Friday, 8 July 2011

How much power DOES social media have politically?

Lately I have been struggling to convey just how vital I think the surge in social media as a political movement is.

It is democracy in it's purest sense. If enough people feel strongly about something, they are joining together to discuss, plan and take action.

We've seen the enormous pressure that Lansley has faced over his NHS reforms after staggering public reaction online. I don't believe it is a coincidence that Dr Evan Harris, Lib (@DrEvanHarris), the champion of this opposition is also one of the most active and engaged MPs on twitter.

We've seen how groups like the Broken of Britain have shaped the questions asked in parliament through their forensic research and skill in building active supporters through various social media.

We've seen the u-turn on forests following a vast swell of support for the 38 Degrees campaign. The online petition attracted over half a million signatures.

Around the world, we've seen those living in fear under oppressive regimes tweet information they could never have shared with us before. By building support online, many went on to organise protests that involved 100,000s of people in hours.

In the last few days, we've just seen how twitter and Facebook and prominent blogs like Liberal Conspiracy have played a part in forcing major multinational advertisers to pull their support from the News of the World over the phone hacking scandal.

How many of these victories social media can truly claim may be debatable, but what is unquestionable, is that politics seems to be changing almost daily. I don't think politicians are keeping up with the speed, passion and commitment of the social media phenomenon.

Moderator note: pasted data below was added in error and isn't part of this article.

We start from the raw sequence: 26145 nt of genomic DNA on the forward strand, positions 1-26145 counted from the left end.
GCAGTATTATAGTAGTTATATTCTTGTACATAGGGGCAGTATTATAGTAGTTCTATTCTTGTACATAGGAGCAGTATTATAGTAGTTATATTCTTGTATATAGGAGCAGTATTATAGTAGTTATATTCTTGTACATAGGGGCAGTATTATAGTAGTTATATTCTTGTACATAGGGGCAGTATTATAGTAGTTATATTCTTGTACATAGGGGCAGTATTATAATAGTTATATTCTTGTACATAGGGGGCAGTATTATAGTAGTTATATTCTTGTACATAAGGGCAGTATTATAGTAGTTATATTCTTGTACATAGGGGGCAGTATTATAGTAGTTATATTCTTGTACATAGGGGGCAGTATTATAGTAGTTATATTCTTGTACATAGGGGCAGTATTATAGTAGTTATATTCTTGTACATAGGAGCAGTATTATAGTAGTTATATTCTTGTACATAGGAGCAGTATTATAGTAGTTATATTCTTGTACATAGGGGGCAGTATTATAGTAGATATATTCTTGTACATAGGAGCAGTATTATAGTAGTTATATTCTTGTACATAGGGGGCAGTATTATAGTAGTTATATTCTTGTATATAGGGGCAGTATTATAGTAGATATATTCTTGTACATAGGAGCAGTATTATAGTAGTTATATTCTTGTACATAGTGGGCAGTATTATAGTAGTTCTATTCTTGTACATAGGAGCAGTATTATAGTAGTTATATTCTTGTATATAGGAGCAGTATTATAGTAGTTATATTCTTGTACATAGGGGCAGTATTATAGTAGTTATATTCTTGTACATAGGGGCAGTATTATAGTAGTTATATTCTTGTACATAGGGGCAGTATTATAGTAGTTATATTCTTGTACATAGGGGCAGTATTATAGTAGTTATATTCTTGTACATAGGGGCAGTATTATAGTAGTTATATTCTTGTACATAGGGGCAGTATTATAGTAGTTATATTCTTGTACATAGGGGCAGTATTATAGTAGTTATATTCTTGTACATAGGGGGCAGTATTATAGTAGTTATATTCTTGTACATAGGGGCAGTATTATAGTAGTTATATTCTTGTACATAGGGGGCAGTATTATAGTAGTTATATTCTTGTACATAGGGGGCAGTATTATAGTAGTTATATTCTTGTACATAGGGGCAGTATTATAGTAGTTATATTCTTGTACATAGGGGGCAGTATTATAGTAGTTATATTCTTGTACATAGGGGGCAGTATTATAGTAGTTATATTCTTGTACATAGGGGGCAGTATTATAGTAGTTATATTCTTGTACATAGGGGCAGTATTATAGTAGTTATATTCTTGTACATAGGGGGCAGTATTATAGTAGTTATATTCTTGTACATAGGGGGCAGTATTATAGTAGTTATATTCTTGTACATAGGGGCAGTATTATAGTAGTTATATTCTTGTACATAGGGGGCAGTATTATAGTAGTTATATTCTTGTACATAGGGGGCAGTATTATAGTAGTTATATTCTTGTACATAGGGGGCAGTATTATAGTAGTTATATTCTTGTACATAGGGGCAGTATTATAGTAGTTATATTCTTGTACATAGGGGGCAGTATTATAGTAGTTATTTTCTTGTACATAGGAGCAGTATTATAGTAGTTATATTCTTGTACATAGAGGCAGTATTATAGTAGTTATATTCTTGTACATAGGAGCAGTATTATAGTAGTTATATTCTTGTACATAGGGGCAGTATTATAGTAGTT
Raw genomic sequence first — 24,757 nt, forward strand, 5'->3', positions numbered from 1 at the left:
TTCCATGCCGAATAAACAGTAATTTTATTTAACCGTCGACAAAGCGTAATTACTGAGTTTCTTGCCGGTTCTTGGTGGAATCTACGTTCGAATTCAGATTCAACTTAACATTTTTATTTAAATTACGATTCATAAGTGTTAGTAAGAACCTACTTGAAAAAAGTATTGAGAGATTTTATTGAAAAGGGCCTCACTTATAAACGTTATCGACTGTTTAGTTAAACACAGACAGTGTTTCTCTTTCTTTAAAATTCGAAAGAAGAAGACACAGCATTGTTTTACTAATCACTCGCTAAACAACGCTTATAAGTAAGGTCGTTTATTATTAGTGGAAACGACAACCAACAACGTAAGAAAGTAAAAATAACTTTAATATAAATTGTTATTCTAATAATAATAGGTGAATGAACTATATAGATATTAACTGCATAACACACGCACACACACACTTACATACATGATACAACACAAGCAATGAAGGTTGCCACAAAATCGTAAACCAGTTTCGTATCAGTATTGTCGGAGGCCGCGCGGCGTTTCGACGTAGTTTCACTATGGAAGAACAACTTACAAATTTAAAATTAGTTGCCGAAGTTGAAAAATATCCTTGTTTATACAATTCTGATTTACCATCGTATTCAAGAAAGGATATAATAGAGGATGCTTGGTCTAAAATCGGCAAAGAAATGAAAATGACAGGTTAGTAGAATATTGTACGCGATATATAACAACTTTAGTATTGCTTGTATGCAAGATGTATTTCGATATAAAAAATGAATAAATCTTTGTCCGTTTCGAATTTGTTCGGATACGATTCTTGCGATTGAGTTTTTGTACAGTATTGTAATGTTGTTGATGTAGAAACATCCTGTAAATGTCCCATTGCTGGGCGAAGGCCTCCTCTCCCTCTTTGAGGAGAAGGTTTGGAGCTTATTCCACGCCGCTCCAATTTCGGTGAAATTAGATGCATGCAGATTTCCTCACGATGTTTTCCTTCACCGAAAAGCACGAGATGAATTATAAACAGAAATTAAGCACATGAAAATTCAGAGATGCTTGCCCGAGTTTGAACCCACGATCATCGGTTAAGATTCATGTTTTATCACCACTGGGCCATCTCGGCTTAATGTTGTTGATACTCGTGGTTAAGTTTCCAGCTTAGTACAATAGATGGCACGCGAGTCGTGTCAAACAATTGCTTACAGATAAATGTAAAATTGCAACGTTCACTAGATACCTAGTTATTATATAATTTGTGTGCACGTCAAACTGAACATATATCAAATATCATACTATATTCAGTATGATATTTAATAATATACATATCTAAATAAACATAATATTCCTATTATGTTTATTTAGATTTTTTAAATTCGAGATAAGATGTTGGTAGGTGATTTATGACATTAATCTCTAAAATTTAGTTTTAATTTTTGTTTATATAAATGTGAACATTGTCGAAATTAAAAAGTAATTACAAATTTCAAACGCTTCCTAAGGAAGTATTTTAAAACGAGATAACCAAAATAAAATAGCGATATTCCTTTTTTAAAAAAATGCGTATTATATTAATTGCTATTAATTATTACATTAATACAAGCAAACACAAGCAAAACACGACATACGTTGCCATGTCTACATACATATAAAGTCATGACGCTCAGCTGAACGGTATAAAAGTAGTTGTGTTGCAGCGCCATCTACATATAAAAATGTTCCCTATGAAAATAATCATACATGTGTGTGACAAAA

After the helplessness and frustration of Iraq and MPs expenses, we were promised a "New Politics" but we were let down spectacularly. The coalition that seemed to offer so much hope gave us VAT rises and tuition fees and tried to privatise our NHS For many, it seems to have been a disappointment too far. People seem determined to make their own "New Politics" and are increasingly leading the way where they feel politicians or media are failing.

When the US stormed Osama Bin Laden's compound, an entirely un-knowing IT consultant (@ReallyVirtual ) tweeted the event live and now has over 90,000 followers.

Tonight, at 9pm, someone claiming to be an ex-News of the World journalist (@ExNOTWJourno) says that he will be releasing a press statement along with 16 other ex-employees of News International. If it is genuine, they will be shaping their own news, uncensored in front of the entire world. He already has over 14,000 followers on twitter.

There has never been a time when ordinary people had this kind of power and I find it thrilling, but it makes me nervous too. I watch Mr Cameron and Mr Miliband suggesting "enquiries" that will undoubtedly take years to come to any conclusion and am more and more convinced that social media will know most of what transpires within months if not weeks. The world has changed and increasingly our established society seems to be left behind.

To ensure that social media does not become the new vigilante, I believe more strongly every day that politicians need to entirely rethink the way parliament and politics works. I think they need to engage as never before and quickly.